LINDA WANG

November 19, 2017

The law is a protector of individuals, their society, and their basic rights. When the law is based in prejudice, the injustice that occurs is not one that can be remedied quite as easily. On October 18th, 2017, amidst great controversy and debate, Bill 62 was passed in Quebec, which states that citizens cannot cover their faces while using or providing public services. This has alarmed many Muslim citizens of Quebec because the new law is targeted towards women who wear face-covering niqabs or burqas.

The bill, as written, states: “Personnel members of bodies must exercise their functions with their face uncovered, unless they have to cover their face, in particular because of their working conditions or because of occupational or task-related requirements.” This includes all government institutions and services such as schools, hospitals, daycares, and public transit. Although this bill accommodates for occupational needs to cover the face for other safety and security reasons, it does not outline whether it will exempt religious needs.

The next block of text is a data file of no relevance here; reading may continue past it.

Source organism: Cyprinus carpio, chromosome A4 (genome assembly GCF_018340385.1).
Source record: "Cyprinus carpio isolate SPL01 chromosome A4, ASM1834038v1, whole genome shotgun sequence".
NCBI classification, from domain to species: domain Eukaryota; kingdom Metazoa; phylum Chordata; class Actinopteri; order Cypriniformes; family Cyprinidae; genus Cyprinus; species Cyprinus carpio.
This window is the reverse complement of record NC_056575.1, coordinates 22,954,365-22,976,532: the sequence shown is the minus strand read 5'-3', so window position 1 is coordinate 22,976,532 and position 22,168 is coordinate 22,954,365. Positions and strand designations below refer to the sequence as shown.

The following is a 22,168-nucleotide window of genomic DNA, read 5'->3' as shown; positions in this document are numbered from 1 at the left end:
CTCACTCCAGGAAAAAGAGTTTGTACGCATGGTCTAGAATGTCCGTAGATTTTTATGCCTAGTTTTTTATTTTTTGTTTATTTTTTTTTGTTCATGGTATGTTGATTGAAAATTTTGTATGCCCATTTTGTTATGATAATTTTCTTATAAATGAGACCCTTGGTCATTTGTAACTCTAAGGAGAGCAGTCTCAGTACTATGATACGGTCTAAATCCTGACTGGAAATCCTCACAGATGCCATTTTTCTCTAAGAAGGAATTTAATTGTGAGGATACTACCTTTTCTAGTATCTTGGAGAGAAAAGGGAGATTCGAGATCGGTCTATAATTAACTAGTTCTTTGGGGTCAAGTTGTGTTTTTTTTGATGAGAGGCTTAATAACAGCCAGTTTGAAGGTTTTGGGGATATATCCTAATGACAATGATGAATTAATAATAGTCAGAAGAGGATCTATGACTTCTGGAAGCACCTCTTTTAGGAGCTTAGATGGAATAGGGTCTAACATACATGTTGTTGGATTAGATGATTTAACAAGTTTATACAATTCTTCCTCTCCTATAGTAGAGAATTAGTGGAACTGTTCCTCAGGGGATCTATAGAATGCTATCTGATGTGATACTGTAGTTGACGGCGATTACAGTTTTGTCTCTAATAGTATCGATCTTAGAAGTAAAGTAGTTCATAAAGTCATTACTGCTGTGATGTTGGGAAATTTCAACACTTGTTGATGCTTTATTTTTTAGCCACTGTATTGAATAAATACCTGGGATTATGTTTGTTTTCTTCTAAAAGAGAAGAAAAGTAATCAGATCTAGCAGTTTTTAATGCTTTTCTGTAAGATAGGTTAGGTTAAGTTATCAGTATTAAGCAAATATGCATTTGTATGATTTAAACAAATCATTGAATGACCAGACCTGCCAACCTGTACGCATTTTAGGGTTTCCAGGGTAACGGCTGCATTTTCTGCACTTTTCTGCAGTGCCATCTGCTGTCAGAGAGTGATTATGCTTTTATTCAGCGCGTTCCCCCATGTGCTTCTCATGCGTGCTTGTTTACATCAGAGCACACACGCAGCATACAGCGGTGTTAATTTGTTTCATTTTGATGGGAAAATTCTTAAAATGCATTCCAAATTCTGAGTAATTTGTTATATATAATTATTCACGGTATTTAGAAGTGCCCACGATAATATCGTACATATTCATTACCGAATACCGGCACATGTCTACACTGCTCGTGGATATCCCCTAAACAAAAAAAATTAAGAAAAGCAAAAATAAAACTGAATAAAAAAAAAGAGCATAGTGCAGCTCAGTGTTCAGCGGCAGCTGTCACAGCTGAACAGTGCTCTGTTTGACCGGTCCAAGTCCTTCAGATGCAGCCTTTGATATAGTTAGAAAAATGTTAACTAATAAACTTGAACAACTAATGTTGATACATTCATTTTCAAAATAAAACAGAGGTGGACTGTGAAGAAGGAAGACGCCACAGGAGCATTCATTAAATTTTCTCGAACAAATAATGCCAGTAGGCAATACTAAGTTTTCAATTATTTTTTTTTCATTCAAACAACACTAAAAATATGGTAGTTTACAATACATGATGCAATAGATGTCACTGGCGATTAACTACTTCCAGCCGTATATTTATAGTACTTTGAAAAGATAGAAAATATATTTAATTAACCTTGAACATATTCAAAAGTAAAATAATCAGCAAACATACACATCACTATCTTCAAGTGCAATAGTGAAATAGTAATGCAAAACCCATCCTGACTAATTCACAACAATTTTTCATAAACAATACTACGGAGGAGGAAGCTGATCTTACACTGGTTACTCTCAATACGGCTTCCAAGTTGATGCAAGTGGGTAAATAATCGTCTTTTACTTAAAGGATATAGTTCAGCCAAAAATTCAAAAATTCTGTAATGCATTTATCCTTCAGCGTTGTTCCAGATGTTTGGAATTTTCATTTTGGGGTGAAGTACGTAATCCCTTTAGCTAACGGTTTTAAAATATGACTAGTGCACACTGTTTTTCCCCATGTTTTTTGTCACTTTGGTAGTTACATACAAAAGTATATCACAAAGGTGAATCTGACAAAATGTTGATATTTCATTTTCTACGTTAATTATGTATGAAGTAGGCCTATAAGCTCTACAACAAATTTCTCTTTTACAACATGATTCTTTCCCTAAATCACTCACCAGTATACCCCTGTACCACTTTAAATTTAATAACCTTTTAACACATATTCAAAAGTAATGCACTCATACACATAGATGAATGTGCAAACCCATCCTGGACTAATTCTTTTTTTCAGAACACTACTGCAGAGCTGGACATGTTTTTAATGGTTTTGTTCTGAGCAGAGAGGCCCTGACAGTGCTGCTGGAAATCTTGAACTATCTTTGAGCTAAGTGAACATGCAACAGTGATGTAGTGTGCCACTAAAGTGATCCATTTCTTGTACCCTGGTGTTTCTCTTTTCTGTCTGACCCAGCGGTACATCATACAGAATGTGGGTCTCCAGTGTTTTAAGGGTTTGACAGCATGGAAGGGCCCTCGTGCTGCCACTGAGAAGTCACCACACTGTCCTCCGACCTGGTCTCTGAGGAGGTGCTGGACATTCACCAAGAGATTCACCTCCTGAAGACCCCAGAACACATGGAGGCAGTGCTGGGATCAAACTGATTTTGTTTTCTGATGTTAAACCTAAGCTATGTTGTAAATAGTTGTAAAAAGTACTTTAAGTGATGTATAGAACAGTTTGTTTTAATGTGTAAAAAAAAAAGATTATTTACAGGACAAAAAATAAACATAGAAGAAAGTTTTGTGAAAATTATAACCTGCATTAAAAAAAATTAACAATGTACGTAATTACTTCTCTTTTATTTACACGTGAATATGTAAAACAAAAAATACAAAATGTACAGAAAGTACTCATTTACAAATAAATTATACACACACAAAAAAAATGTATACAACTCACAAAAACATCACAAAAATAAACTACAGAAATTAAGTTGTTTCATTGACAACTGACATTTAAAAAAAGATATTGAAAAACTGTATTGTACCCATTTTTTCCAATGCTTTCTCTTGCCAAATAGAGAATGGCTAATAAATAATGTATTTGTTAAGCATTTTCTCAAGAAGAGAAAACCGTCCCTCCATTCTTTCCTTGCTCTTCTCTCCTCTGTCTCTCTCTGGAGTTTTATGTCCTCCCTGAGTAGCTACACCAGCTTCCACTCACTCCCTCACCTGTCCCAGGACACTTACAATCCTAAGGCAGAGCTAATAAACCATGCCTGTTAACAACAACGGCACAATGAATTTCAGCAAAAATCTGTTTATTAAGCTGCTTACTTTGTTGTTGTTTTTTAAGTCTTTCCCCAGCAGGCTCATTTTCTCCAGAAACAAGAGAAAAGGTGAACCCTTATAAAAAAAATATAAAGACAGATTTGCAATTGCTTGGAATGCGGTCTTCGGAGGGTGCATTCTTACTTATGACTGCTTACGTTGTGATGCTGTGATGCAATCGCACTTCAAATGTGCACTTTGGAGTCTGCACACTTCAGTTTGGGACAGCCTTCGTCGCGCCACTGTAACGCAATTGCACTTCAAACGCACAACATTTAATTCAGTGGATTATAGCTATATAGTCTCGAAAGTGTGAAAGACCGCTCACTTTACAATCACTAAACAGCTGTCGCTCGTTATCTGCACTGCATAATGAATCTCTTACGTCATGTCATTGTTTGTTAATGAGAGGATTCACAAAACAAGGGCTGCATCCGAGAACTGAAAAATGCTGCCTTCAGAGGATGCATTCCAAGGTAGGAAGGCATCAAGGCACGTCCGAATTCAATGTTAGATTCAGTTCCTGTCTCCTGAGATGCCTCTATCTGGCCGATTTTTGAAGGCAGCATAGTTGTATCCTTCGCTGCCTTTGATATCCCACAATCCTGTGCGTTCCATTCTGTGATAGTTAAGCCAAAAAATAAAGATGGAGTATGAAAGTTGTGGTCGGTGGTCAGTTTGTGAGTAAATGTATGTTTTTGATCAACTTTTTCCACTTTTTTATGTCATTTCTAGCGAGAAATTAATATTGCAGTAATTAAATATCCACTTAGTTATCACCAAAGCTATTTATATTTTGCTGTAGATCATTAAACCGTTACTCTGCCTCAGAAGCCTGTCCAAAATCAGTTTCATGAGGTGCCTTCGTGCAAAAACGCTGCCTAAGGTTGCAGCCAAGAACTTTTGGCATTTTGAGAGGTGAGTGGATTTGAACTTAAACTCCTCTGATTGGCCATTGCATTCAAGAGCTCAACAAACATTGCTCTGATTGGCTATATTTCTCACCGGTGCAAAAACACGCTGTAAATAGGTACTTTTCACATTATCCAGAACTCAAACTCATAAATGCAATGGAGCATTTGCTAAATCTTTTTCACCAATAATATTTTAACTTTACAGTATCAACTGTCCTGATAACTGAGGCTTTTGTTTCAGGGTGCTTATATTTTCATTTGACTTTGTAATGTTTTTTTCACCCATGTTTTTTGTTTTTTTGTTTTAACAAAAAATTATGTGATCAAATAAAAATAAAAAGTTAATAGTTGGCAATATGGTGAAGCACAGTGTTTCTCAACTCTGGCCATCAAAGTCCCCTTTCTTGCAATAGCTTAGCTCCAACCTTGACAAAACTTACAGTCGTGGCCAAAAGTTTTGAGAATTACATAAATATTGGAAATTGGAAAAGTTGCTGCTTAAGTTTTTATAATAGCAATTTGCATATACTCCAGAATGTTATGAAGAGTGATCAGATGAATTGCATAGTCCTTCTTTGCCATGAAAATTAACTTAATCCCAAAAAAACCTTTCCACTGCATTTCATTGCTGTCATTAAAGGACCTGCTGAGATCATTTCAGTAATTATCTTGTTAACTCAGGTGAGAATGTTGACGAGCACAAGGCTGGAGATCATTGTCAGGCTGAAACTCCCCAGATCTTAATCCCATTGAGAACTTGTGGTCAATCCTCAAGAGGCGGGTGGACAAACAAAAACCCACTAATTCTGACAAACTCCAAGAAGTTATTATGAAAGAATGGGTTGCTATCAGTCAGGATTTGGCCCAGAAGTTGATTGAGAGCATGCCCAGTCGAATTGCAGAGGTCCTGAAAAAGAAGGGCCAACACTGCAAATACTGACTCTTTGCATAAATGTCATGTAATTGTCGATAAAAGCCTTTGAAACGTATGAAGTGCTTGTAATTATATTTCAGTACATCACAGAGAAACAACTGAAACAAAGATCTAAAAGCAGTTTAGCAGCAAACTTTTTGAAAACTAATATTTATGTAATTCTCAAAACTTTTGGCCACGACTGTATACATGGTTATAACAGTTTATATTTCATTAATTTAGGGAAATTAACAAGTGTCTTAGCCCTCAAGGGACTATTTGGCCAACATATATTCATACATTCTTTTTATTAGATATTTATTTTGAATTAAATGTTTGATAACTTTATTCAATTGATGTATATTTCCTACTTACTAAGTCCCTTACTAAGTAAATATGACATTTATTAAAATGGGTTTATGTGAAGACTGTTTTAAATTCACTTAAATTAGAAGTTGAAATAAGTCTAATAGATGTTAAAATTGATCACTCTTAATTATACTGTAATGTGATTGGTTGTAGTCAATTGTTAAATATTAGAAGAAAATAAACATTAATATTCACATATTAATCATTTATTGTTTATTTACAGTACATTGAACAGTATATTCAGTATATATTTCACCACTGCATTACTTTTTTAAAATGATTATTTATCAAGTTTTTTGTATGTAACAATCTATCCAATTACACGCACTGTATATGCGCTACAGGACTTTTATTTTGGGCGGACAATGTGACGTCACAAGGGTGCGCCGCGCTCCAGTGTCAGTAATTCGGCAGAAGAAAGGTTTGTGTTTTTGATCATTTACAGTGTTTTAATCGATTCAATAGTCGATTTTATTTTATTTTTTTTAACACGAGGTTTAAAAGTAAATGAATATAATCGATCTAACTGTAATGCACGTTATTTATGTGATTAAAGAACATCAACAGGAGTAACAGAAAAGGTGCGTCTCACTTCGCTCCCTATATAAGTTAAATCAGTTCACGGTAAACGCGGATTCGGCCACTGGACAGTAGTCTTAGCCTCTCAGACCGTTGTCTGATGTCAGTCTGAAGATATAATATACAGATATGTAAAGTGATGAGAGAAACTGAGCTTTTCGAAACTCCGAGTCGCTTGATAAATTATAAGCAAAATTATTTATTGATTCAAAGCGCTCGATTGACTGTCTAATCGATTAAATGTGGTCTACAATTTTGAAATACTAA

Despite the province of Quebec debating upon more religious neutrality within its borders, this bill specifically isolates and discriminates against the female Muslim residents of Quebec. Canada is a nation that values diversity, which religious neutrality cannot offer. If Quebec were to promote this ideal, it would contradict our Constitution’s Charter. Everyone has freedom of religion, and so there is no religious neutrality (in which the government would assimilate all religions) that can be imposed on the people without serious disregard of this fundamental freedom.

The Justice Minister of Quebec has addressed the concern of discrimination at a news conference in which she stated, “We have not prohibited any kind of religious symbols. It’s not a bill about what a person can wear in the public sphere.” However, she later contradicted this statement by stating the requirement for one to have an uncovered face throughout the entire duration of a public transit ride.

Discrimination and marginalization are not Canadian values, but this recent issue seems to suggest differently. Freedom of religion entails the right to worship and act according to your  faith. No matter what religion, the law must protect all under its nation. The decision of whether this bill is just is now in the hands of the Quebec Superior Court.

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